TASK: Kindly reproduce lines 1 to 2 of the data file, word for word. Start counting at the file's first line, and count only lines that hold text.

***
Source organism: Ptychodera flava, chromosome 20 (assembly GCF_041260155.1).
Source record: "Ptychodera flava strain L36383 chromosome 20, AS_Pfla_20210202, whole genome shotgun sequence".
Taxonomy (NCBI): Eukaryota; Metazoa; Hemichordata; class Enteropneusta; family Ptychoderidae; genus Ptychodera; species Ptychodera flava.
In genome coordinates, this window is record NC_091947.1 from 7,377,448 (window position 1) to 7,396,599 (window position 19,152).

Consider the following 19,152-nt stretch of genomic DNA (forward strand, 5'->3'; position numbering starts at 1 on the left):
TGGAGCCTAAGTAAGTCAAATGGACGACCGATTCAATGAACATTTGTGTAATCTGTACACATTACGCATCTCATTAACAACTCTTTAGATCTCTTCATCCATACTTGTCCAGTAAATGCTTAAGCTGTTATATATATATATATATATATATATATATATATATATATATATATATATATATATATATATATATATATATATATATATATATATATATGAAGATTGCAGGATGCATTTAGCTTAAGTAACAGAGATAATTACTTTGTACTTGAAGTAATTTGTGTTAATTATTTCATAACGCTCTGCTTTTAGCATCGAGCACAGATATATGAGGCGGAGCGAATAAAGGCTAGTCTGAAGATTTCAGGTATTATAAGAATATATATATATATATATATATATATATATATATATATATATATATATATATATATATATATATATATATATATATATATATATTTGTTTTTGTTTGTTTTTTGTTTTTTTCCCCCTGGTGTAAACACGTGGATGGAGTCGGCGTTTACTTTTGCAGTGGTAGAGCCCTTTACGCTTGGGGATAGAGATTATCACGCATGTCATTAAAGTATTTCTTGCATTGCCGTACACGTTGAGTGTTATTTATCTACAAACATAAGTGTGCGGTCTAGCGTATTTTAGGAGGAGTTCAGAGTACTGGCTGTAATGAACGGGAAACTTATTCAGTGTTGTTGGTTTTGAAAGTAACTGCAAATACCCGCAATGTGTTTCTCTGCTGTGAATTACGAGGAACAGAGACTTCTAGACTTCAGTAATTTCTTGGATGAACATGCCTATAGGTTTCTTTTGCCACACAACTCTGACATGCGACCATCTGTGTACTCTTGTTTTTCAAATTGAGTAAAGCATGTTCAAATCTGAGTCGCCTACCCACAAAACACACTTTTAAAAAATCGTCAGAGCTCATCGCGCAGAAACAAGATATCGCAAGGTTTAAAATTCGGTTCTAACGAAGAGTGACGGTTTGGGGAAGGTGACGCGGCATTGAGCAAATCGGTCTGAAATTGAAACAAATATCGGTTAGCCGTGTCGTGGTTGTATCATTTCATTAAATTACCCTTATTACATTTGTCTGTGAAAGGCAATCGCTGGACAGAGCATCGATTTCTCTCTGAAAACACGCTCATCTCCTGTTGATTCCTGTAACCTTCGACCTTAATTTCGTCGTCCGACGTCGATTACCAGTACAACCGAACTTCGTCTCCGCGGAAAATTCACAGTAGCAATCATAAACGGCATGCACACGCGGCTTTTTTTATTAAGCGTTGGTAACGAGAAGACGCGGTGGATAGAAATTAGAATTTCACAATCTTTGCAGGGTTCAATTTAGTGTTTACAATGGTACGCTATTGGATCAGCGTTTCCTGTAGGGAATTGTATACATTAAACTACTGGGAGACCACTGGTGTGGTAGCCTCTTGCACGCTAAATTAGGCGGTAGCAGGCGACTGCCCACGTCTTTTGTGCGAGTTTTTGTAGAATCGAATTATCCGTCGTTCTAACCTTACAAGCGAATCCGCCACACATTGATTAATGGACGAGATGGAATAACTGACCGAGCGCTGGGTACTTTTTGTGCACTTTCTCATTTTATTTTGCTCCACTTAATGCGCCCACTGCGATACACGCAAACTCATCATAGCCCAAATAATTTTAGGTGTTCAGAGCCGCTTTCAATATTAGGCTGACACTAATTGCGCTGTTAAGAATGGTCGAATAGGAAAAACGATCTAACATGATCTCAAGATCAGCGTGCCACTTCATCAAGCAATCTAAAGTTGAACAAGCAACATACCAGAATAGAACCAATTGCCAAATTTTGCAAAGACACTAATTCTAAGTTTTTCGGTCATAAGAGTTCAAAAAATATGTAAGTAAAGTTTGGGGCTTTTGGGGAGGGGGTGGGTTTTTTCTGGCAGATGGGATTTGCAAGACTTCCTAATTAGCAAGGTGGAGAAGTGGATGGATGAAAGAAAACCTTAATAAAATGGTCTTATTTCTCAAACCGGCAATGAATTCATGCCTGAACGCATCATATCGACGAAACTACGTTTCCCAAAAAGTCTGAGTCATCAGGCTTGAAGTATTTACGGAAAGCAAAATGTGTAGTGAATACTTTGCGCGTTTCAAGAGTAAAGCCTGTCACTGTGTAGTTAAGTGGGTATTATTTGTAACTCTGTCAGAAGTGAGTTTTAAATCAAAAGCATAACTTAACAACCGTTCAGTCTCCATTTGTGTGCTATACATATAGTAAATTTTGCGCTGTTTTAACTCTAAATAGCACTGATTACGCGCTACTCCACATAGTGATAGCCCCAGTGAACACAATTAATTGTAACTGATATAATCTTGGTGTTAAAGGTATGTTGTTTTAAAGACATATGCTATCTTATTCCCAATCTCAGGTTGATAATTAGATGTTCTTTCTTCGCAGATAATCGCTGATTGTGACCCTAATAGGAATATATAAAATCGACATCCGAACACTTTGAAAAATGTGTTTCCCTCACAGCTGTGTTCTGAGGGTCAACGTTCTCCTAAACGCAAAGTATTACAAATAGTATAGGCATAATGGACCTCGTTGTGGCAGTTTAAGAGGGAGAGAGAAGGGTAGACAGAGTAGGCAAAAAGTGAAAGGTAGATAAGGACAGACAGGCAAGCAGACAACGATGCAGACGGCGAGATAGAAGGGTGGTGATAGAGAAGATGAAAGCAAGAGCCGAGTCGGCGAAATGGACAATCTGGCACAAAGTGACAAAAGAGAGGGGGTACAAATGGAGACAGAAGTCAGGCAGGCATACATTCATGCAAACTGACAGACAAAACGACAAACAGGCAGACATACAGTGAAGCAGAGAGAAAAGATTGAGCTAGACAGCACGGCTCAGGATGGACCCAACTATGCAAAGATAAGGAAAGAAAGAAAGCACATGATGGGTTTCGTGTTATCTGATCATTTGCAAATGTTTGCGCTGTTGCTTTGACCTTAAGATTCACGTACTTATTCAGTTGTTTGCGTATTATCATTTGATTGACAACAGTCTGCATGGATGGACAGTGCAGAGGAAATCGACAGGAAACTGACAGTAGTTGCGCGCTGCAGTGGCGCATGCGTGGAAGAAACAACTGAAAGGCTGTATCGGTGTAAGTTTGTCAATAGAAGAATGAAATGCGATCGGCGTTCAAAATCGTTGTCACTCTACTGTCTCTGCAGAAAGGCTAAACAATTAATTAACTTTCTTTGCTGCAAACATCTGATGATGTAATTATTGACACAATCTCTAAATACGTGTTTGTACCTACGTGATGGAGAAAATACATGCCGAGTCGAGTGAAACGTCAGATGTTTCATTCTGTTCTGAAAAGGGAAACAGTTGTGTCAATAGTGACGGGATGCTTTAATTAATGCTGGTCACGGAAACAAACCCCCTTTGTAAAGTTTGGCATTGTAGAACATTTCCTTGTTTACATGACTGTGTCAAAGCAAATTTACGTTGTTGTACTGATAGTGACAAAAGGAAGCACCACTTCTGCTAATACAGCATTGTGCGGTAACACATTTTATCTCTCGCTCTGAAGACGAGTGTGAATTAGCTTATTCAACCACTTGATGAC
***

Source organism: Ptychodera flava, chromosome 20 (assembly GCF_041260155.1).
Source record: "Ptychodera flava strain L36383 chromosome 20, AS_Pfla_20210202, whole genome shotgun sequence".